# NavList:

## A Community Devoted to the Preservation and Practice of Celestial Navigation and Other Methods of Traditional Wayfinding

**Re: Formula for dis. between two points on the Globe**

**From:**Mark Sienkiewicz

**Date:**1996 Oct 28, 23:14 EST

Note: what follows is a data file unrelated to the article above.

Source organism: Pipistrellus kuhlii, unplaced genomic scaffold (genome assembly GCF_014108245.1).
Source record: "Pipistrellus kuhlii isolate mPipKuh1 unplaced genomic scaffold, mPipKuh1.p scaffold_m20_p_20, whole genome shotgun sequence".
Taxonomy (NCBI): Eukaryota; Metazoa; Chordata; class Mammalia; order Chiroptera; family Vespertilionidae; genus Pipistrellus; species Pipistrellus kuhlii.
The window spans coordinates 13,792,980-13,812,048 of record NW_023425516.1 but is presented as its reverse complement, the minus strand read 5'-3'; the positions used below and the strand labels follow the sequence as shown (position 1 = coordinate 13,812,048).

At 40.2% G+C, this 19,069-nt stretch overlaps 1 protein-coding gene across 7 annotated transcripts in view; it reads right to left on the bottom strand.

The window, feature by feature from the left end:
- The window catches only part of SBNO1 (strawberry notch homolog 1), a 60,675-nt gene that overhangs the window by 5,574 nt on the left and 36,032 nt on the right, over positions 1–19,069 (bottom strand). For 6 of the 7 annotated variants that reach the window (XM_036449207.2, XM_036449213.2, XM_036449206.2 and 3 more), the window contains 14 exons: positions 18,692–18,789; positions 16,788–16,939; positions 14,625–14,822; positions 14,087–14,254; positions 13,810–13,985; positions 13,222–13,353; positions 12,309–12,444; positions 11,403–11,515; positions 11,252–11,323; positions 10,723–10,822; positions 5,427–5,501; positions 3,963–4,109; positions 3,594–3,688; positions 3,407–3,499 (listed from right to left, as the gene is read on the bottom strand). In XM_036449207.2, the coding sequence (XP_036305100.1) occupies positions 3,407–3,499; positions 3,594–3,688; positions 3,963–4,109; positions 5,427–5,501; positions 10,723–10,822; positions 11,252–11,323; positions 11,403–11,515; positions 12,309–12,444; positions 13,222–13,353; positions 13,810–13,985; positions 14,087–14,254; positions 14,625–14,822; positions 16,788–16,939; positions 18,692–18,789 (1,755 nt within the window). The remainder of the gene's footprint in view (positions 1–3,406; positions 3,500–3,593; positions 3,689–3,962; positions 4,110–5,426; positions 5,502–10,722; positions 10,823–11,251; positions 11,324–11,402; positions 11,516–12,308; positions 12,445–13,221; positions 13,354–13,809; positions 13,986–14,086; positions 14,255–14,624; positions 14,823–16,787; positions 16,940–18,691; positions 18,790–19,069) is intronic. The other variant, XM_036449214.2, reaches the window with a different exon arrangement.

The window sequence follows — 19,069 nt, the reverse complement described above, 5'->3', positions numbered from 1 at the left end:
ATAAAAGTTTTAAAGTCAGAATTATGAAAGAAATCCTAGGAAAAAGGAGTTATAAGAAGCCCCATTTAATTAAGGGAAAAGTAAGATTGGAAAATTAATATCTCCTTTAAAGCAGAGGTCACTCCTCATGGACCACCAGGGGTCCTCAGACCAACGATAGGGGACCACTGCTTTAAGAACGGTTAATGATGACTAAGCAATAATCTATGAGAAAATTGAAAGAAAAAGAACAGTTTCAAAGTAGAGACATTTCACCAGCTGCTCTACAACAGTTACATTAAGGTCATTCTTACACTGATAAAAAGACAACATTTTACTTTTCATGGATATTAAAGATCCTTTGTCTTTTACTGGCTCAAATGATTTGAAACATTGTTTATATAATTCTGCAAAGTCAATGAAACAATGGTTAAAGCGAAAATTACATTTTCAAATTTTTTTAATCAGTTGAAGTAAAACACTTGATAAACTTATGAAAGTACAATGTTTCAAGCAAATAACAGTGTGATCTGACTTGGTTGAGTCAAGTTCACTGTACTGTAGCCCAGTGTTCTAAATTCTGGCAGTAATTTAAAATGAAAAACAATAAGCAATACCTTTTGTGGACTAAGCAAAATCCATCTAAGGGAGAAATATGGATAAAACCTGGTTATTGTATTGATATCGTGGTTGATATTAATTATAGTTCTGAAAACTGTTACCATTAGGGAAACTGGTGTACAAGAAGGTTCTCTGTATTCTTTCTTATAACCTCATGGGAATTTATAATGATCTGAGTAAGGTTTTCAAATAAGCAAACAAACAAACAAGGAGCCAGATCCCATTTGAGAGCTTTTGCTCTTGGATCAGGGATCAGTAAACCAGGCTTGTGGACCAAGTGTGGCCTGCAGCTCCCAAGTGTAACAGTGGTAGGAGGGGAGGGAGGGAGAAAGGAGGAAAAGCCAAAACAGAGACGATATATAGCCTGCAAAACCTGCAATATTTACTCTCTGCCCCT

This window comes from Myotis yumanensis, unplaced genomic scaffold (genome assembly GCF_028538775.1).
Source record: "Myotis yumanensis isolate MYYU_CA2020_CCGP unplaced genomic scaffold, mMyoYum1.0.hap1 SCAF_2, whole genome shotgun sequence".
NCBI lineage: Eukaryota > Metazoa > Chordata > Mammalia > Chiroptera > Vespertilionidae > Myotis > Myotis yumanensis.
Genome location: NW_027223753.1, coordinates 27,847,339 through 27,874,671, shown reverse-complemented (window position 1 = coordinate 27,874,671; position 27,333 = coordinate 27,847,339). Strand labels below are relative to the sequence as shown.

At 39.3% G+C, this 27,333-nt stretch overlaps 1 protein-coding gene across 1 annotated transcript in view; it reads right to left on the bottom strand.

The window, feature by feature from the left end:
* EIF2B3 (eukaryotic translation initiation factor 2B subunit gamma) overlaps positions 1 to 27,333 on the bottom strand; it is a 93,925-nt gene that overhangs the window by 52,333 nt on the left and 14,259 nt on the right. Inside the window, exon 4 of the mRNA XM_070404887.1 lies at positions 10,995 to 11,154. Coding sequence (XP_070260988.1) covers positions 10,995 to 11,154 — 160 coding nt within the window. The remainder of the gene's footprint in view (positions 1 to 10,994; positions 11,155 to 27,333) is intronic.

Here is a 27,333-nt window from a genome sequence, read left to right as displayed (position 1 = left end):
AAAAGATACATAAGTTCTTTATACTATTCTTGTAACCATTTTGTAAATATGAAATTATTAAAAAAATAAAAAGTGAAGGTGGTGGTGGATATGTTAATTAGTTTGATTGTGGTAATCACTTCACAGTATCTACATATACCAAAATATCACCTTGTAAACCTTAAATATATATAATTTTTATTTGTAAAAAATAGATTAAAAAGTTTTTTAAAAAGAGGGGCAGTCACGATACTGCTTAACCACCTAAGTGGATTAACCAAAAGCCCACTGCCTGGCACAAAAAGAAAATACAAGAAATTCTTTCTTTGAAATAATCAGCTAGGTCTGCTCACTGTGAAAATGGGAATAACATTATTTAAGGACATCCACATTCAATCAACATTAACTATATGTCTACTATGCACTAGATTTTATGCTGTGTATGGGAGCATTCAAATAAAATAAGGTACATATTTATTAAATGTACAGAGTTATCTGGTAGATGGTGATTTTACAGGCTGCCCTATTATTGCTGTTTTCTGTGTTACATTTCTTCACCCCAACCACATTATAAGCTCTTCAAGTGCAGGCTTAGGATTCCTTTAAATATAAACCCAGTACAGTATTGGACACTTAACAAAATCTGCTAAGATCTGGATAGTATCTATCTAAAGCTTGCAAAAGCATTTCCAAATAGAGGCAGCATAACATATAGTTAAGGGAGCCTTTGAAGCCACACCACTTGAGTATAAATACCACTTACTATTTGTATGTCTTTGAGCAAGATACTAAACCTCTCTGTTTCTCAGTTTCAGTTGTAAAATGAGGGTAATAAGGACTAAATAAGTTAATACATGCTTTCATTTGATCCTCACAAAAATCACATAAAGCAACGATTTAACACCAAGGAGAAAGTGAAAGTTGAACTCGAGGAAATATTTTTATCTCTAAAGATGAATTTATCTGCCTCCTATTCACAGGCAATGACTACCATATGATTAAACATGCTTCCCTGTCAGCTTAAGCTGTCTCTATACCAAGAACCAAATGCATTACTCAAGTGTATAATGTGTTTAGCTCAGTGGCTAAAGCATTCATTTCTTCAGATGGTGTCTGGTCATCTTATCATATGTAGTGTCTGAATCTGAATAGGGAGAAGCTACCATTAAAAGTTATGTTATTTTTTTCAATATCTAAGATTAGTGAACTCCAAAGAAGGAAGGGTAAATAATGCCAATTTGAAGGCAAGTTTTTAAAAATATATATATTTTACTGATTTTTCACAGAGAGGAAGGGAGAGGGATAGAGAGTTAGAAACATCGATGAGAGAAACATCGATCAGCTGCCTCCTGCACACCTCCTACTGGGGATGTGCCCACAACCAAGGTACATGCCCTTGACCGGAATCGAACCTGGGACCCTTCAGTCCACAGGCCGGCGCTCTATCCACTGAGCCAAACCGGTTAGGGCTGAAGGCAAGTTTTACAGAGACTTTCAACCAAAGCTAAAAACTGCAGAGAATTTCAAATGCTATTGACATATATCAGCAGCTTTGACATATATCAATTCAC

One of the problems I have following the math on this mailing list (and in navigation in general) is that people often treat the equations as if the numbers are all unitless values. Nearly all measurements of the real world have units associated with them, and if you ignore the units you run a real risk of not fully understanding the math you are using. I run into this all the time, and I used to think I was the only one having problems with it. I thought everybody either used the formulas without understanding, or maybe you are all just assuming that everybody just knows the part you aren't saying. I find that I was wrong: I'm not the only one who is having problems. For example, >>dist = 6366.7*Arccos(sin(lata)*sin(latb)+cos(lata)*cos(latb)*cos(lonb-lona)) > ?????? > ?????? >The equation above is incorrrect. > >-------- >The above equation should read for the Great Circle Distance between Points >A and B >located as; > A at location (Lat_A, Lon_A) and B at (Lat_B, Lon_B) > >Distance A to B = 60*ArcCos[Sin(Lat_A)*Sin(Lat_B) + Cos(Lat_A)*Cos(Lat_B) * >Cos(Lon_A -Lon_B)] > >The result is in nautical miles. These are both the same formula, but written in different units. Some math follows here, but it isn't very complex. [note 1] You probably have latitude and longitude in degrees, though radians make an equally valid measure. Sin() and Cos() are functions that accept arguments of degrees or radians. Because they are ratios of the lengths of two sides of a triangle, the functions yield unitless numbers. ArcCos accepts a unitless number and yields a result in some measure of angles. You probably use degrees, but radians are very common if you use a computer or calculator. [note 2] In the second equation, the value 60 is really 60 nautical miles / degree so the equation is 60 nautical miles / degree * ArcCos [ ... ] degrees factor out the implicit constant of " 1 degree / degree " and you are left with 60 nautical miles * ArcCos [ ... ] This equation yields a result in nautical miles. In the first equation, the number 6366.7 is another conversion factor. In fact, if you read the original post where it was given, you see >dist = 6366.7*Arccos(sin(lata)*sin(latb)+cos(lata)*cos(latb)*cos(lonb-lona)) > >Dist is in NM, 6366.7 is (180/pi)*60*1.852. If your arccos function returns >degrees rather than radians, adjust accordingly. Here the author has explicitly defined ArcCos as yielding a result in radians. Use the identity 2 * pi radians = 360 degrees to get the conversion factor ( 360 / 2 * pi ) degrees / radian This makes it (360 / 2 * pi ) degrees / radian * ArcCos [ ... ] radians Now we have our formula in degrees. Apply the conversion factor 60 nautical miles / degree to get the equation ( 60 nm / degree ) * (360 / 2 * pi ) degrees / radian * ArcCos [ ... ] radians and again, we have a formula which yields nautical miles. I am not sure what the 1.852 is in the original post, but something suggests to me that it is 1.852 kilometers / nautical mile Let's assume I'm right, and write out just the various conversion factors: ( 60 nm / degree ) * (360 / 2 * pi ) degrees / radian * 1.852 kilometers / nm Compute it out and you get 6366.70702 kilometers / radian. This means the formula was misrepresented by difference of 1 letter in the original message: >Dist is in NM, 6366.7 is (180/pi)*60*1.852. If your arccos function returns ^^ should have said KM. A natural enough mistake; probably a typo So now I see that both equations were the same. One yields a distance in nautical miles and the other a distance in kilometers. If the constants in the original equations were written with their units, it would have been obvious. Mark S. [note 1] I hope you are able to read through it all. I often read my mail when I get home from work and I just don't want to see a lot of equations. :) [note 2] If you calculator has an ArcCos that shows the answer in degrees, it probably computed it in radians and then converted it. It just happens that all kinds of math relating to angles gets a lot simpler if you use radians instead of degrees. The radian is the "natural unit".